School of Dentistry Records
The School of Dentistry at the University of Denver began holding classes in 1888. It was operated under an agreement with the Trustees of the University of Denver, Denver, Colorado, but operations and teaching were led by a group of local dentists. The school was one of the first to educate dental nurses. The school closed in 1932 after attempts to acquire state funding failed.
- University of Denver. School of Dentistry (Organization)
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Scope and Contents
Biographical / Historical
The School of Dentistry was created with a $500 grant from the Trustees of the University of Denver and an agreement by which a group of Denver, Colorado, dentists agreed to provide supervision and instruction in a dental department for the University. In the fall of 1888 the first classes were held in the Haish Building at 14th and Arapahoe Street.
The first course was five months in length, with the first class graduating in 1889. That course schedule was increased to three seven-month semesters in 1891, when the School became a member of the National Association of Dental Faculties. The entrance requirements were also strengthened to require a high school diploma or a first class teacher's certificate. To provide training for students the school advertised in local newspapers, offering dental work for cost from 1:00 to 5:00 p.m.
In 1896 the School of Dentistry took over the entire first floor of the Haish Building. At the same time a formal agreement was reached to divide the profits between the faculty of the School and the Trustees of the University of Denver. The University of Colorado in Boulder, Colorado, also attempted to start a dental school in the 1890s, locating it in Denver. The University of Denver protested its location in Denver, as opposed to Boulder, so the Colorado College of Dental Surgery was created by five individual dentists.
By the turn of the century, it was apparent that there was no need for two dental colleges, and on March 8, 1901 the Trustees of the University of Denver agreed to merge the two schools. The resulting Colorado College of Dental Surgery was considered to be the Dental Department of the University of Denver. Dr. L. S. Gilbert was the first Dean, but resigned in May 1901. His successor was Dr. W. T. Chambers, who served as Dean until 1914. The arrangement was similar to the old dental school in that the School was actually owned by the faculty members through a contract with the University of Denver.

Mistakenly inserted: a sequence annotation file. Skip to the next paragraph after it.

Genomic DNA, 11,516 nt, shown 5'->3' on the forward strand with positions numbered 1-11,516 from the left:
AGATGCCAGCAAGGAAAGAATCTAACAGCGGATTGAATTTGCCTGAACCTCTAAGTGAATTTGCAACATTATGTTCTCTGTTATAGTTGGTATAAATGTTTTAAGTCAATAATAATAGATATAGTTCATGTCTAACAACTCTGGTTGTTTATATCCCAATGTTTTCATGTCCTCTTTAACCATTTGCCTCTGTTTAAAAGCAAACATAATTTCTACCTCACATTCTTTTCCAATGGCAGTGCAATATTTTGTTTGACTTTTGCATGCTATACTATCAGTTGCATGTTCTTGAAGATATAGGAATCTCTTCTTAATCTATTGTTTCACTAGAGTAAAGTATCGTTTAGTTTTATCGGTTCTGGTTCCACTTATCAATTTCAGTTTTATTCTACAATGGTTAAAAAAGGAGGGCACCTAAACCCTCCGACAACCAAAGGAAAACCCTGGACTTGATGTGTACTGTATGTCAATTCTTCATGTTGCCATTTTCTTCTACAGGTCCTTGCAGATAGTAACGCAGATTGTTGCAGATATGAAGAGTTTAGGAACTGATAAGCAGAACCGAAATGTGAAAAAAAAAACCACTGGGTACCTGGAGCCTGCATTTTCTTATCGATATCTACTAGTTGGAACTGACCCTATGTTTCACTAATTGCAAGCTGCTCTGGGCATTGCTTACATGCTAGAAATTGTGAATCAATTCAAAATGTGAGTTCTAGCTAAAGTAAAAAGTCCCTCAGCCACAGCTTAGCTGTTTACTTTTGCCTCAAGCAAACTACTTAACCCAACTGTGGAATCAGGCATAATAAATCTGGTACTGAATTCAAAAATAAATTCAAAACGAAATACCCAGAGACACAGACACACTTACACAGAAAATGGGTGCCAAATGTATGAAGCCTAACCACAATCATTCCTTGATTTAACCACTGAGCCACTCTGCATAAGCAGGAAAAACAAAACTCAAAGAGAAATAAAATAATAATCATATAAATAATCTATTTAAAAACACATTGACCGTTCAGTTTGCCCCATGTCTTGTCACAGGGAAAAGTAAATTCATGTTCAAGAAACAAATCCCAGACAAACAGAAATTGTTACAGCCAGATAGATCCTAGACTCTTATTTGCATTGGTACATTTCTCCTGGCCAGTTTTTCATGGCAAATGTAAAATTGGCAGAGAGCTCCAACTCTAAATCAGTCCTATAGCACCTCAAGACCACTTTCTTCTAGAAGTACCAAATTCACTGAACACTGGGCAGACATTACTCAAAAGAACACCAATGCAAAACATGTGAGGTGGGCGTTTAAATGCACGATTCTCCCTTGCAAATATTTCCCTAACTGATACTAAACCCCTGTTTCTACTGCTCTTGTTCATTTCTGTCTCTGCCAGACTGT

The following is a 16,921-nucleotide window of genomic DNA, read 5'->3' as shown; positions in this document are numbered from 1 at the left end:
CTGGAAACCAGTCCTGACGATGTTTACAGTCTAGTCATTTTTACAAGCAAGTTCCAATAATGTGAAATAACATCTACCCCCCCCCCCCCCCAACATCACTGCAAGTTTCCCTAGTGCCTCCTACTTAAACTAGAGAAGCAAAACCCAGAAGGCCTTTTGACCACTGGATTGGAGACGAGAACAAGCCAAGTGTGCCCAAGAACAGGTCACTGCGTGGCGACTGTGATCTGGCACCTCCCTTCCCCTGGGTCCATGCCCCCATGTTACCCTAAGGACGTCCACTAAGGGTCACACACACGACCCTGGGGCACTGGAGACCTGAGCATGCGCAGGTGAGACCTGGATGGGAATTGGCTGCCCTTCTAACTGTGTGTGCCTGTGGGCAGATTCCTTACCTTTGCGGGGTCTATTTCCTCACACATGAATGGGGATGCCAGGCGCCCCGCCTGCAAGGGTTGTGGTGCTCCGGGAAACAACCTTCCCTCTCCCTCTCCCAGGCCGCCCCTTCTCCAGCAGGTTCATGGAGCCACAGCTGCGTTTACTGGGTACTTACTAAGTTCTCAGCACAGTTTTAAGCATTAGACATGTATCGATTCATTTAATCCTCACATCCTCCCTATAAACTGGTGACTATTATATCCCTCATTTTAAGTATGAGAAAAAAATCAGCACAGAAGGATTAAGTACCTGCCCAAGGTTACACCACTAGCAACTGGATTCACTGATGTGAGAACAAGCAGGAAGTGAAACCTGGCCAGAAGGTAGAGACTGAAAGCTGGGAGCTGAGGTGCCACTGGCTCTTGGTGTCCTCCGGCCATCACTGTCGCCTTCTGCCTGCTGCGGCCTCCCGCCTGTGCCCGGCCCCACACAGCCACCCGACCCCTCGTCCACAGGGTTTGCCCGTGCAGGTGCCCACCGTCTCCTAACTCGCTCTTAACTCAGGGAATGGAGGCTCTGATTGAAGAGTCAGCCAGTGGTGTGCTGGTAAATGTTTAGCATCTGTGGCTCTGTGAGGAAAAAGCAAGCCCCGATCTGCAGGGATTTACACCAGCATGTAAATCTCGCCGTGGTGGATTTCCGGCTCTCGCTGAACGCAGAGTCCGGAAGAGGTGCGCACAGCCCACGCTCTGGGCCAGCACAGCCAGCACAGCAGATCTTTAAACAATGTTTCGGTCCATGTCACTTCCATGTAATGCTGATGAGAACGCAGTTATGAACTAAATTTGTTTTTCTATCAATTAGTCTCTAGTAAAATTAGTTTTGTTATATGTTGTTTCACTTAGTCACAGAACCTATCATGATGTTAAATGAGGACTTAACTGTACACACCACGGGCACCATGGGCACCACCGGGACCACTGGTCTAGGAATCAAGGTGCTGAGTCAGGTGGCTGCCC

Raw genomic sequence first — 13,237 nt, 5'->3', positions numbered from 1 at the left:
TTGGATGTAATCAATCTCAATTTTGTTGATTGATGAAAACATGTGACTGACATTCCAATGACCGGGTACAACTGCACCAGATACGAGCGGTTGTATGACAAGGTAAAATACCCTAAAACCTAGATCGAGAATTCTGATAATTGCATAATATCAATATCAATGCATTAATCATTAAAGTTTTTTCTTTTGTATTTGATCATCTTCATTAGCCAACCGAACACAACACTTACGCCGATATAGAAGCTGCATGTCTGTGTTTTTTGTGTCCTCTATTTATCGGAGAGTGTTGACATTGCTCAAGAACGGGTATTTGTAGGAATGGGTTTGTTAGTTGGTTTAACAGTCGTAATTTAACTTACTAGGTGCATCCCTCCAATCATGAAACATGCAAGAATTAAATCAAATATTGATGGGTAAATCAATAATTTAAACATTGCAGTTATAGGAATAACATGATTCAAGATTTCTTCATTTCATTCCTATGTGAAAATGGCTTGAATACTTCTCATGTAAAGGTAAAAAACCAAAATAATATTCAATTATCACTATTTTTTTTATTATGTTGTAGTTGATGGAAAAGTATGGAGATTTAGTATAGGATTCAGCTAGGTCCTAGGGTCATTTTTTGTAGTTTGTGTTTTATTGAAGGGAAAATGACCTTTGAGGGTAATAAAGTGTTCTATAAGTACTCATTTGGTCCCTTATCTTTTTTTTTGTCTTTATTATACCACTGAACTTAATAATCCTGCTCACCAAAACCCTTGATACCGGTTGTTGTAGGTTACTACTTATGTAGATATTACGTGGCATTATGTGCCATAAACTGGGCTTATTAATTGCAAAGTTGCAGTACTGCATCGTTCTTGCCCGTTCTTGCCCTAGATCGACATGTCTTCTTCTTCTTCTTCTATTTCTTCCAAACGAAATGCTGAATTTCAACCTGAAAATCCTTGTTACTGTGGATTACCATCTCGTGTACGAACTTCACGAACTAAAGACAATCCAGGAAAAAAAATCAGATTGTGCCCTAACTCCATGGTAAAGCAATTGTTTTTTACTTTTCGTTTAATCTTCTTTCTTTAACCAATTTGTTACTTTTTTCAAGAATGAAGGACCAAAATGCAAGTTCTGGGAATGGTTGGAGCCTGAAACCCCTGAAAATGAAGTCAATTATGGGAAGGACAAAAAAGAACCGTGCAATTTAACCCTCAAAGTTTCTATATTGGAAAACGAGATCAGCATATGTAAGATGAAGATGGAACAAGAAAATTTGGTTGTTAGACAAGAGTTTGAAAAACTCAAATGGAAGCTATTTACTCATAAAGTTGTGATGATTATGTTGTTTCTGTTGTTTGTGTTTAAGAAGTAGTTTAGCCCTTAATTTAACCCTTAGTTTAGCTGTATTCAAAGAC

In 1904 the three-year course was extended to four years, but was returned to three years in 1906 to retain students who wanted a shorter course of study. The college moved into new quarters in 1911, and added additional space in 1914. At that time the college introduced an eight-month course to train dental nurses, which was the first such program in the United States . By 1917 the program was again extended to four years, and in 1926 a five-year degree program was instituted. That remained the standard until the school closed in 1932.
Pressure was building in the medical and dental communities nation-wide to have more stringent controls over the training of medical and dental professionals. Proprietary schools, schools owned by practitioners, in particular were criticized. In 1918 the first ranking of dental school in the United States placed Colorado College of Dental Surgery in Class B. One of the ways to overcome the ratings and perceived shortcomings was to affiliate with the University. While the school had been tenuously associated with the University of Denver, on June 15, 1922, the University agreed to assume full responsibility for the school. The school, which had been profitable under the proprietors, was not a financial success since the University needed to expend considerable funds in an attempt to bring the school up to Class A ranking. An attempt was made to transfer the Dental Department to the University of Colorado in affiliation with the medical school. The stock collapse of 1929 and ensuing depression complicated that plan because the University of Colorado would not accept the school without the finances to be self-supporting. All attempts to finance the School of Dentistry through the State failed. The school continued until June 8, 1932, to allow students to complete their course work. During its existence, the Colorado College of Dental Surgery had graduated more than 1,000 dentists with accredited degrees.
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